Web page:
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Old 04-17-2013, 12:15 AM   #5
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Walk into LHBS, munch on a grain or two from each bin that interests you. A good shop will encourage it.

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Old 04-17-2013, 06:00 AM   #6
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I eat grains all the time. Agree with the others making a tea and drinking it won't help much. Now, making a small tea, adding a very neutral yeast, and tasting that beer might be interesting.

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Old 04-17-2013, 07:06 AM   #7
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Originally Posted by beaksnbeer View Post
Make a 5 gallon batch then separate into 5 1 gallon and give them each a different yeast. You'll be amazed how different each turns out.
I'm looking forward to experimenting with yeast. I have a bunch of growlers and used them to play with an Arrogant Bastard Clone. I dry hopped one, added a hop tea to another, oaked a third and bottled the rest plain.

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Walk into LHBS, munch on a grain or two from each bin that interests you. A good shop will encourage it.
Mine definitely allows it. I was hoping to formulate a Russian Imperial Stout though and am interested in the balance of flavors when mixed. I've pegged a basic starting point through research, but was hoping to expedite the fine tuning.

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Now, making a small tea, adding a very neutral yeast, and tasting that beer might be interesting.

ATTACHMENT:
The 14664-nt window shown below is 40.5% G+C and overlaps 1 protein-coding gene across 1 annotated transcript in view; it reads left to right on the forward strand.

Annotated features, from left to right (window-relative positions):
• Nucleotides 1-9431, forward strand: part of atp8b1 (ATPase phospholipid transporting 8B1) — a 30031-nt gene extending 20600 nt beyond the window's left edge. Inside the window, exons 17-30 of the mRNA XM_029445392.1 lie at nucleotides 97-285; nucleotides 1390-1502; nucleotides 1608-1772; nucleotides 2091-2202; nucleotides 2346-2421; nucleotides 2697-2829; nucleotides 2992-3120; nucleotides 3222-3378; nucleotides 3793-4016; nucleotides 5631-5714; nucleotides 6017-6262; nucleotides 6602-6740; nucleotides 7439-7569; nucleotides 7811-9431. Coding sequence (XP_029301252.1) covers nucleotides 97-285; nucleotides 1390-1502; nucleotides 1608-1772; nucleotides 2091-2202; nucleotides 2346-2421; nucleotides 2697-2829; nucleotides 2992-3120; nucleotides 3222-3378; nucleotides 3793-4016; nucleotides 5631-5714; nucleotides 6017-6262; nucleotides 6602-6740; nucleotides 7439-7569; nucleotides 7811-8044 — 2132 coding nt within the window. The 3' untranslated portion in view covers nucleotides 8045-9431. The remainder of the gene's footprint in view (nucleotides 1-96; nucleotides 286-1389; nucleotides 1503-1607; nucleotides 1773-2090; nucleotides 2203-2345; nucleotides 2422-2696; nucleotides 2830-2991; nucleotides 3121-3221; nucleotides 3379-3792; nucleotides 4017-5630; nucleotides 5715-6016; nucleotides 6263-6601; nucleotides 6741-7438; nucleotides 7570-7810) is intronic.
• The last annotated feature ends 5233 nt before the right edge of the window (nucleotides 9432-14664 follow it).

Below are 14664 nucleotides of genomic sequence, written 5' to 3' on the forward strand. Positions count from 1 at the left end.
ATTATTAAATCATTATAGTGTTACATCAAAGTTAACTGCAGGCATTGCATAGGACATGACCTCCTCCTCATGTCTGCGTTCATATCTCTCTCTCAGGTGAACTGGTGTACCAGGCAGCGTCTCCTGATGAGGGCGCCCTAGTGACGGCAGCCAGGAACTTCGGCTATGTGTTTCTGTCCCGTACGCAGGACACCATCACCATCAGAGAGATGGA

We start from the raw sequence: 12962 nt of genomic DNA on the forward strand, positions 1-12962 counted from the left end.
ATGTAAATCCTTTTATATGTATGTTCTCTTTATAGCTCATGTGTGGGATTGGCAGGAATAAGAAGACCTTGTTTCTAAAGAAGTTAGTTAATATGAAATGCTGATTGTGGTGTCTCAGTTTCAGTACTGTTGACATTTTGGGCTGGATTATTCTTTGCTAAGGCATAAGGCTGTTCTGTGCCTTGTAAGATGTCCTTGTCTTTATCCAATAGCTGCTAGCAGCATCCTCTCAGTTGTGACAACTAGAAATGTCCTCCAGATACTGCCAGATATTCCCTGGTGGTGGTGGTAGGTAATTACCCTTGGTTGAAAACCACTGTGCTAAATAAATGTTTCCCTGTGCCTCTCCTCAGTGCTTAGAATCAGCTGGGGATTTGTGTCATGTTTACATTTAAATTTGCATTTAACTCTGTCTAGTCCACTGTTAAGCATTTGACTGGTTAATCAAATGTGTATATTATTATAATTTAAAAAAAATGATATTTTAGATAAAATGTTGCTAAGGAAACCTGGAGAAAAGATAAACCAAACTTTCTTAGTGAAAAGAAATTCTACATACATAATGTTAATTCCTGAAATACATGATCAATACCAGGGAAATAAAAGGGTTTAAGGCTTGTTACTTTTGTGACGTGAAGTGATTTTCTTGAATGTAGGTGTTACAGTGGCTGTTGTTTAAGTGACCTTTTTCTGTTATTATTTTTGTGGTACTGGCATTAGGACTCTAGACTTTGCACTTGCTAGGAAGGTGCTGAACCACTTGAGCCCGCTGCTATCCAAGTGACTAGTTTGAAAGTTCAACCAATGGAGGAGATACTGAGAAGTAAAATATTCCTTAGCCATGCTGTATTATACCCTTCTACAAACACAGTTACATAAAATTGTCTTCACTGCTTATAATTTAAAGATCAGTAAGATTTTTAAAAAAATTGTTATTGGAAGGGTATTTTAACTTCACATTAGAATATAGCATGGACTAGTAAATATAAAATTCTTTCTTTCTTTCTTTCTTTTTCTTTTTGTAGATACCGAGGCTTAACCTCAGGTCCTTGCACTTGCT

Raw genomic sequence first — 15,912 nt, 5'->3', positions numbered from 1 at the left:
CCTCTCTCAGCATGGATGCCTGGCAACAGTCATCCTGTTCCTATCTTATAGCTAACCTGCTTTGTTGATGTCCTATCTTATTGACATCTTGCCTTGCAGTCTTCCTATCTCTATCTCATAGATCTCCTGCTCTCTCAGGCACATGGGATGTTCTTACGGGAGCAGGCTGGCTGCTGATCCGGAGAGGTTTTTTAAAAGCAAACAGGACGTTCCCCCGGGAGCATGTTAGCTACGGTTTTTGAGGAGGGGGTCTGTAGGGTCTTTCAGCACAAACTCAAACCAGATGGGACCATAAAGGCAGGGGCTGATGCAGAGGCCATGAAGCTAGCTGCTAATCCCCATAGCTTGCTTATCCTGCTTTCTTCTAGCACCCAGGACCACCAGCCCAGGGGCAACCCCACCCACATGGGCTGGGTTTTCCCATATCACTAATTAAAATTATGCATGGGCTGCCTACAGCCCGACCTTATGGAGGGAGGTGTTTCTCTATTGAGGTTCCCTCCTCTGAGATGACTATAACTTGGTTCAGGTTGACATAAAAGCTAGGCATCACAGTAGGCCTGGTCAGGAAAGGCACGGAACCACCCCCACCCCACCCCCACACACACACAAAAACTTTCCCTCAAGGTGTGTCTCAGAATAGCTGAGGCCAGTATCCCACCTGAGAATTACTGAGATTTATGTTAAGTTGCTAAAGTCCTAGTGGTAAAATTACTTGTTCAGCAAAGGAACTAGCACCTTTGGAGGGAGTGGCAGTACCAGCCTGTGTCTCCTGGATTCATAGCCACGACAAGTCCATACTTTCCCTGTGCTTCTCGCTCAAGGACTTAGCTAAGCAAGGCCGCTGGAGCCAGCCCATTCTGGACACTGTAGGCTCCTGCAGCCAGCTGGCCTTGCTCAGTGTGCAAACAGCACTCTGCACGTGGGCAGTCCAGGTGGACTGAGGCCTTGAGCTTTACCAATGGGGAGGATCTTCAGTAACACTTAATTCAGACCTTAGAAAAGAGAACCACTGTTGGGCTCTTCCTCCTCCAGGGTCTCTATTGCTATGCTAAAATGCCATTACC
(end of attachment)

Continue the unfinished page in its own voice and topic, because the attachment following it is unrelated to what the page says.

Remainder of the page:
I may have to do this. If I can find bungs to fit in bottles I may brew a bunch of bottle size batches at once, ferment and carbonate in the same bottle and then sample them.

Thanks everyone for your input.
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Old 04-17-2013, 08:37 PM   #8
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This was recently a topic on Basic Brewing Radio. In summary, a homebrewer brewed up a very simple pale ale, and added a specialty grain tea to each individual pint. However, he used only specialty grains. Not sure it will will work with a base malt/mash; mash chemistry will complicate things, but it might be worth a try.

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Zot O'Connor joins us to talk about his experiment in adding specialty grains to a finished beer to taste the effects.
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Old 04-17-2013, 08:38 PM   #9
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Wort tastes like crap to me... I like the end product much better.

Gary

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Old 04-17-2013, 10:47 PM   #10
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I've made teacup sized mashes before on all of my grains. Personally, I chill them to about 55F before tasting them, and can definitely taste the differences, but to each their own.